Alveda King, an abortion opponent and niece of the late Martin Luther King Jr., says she hopes the U.S. Supreme Court revises Roe v. Wade and lets states decide the legality of abortion, much like they individually ratified the holiday honoring her late uncle.
During an interview with Just the News after the nine justices heard arguments in a historic case centered on Mississippi's restrictive abortion law, King said she believed the high court was poised to reevaluate the rationale for the famous Roe v. Wade ruling that legalized abortion nationwide a half century ago.
"Well, you know, Roe v. Wade is really bad law," King told the John Solomon Reports podcast. "There's so many holes in what was decided in 1973 that can easily be refuted today. They didn't know if [a fetus] was really life, they didn't know if it was a blob of tissue, a lump of flesh. Now we know through 3 and 4D ultrasounds very early that that is a human being. There are so many things that had not been considered. They didn't know how damaging abortion is to a woman's body and her health."
King, an evangelist and former Democratic state lawmaker from Georgia, helps run an organization called Civil Rights for the Unborn and is an unabashed opponent of abortion. She came to Washington on Wednesday to listen to the oral arguments in Dobbs v. Jackson Women's Health Organization a case centered on a Mississippi law that outlaws most abortions after 15 weeks of pregnancy, allowing the procedure only in medical emergencies or cases of severe fetal abnormality.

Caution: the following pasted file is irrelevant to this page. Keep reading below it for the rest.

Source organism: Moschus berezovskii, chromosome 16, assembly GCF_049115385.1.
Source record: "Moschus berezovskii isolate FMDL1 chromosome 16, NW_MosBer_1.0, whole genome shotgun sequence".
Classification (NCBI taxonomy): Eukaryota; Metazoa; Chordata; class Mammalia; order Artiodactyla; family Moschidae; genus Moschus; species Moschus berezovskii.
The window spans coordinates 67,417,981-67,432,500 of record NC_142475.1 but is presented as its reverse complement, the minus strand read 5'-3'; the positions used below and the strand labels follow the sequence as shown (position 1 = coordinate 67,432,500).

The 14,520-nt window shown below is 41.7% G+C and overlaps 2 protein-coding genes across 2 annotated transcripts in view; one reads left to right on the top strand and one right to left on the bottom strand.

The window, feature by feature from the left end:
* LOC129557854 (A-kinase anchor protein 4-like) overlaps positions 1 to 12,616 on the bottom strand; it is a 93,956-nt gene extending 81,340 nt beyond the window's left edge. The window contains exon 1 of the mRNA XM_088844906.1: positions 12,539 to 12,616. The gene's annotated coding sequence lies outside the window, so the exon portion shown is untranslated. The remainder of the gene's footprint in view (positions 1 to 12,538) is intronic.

She said she walked away from the 90 minutes of arguments sensing that "there was a lot of support" among the six conservative justices for upholding the Mississippi law and that "anybody who is a rational thinker, or a sincere heart, who cares about human dignity — you could come from either perspective — knows that it's time to overhaul that thing."
King said she hoped the justices would come to a state rights solution, empowering each state to decide when and how abortions occur. She compared it to the effort in Congress that in 1983 created a federal MLK holiday but let states decide whether to recognize it at the state government level.
"Let's give it back to the people and let the people really consider the issue and make those decisions state by state," she said. "That's what happened with the Martin Luther King holiday. I had been elected to the Georgia Legislature. I was a Democrat at the time, actually. But the holiday had to be ratified state by state ... so letting the people decide state by state, that's a very important move."
King also reacted to reports in Just the News that the group Black Lives Matter has launched a "black Xmas" campaign to portray Christmas as a tool of "white-supremacist capitalism."
"Black Lives Matter, the movement is different from the organization or the group, which is a Marxist group funded by very rich Marxist people who want to destroy our democracy here in America," she said. "And if we don't know that we need to really look at it."
As for the movement calling for regard for black lives, she added: "Well, of course, black lives matter because human life matters, right? It's just that simple. But you're not going to just take one group and then just tell the other people you are evil and hateful, and God hates, you know, God hates any of us. We are human beings with different ethnicity. And we must come together."
Likewise, she also derided the infusion of Critical Race Theory in schools and companies, saying it is wrong to teach that one's skin color predetermines one to be either an oppressor or the oppressed. "It's Marxist," she said. "It's socialist. It is created by people who want to foster hate and division."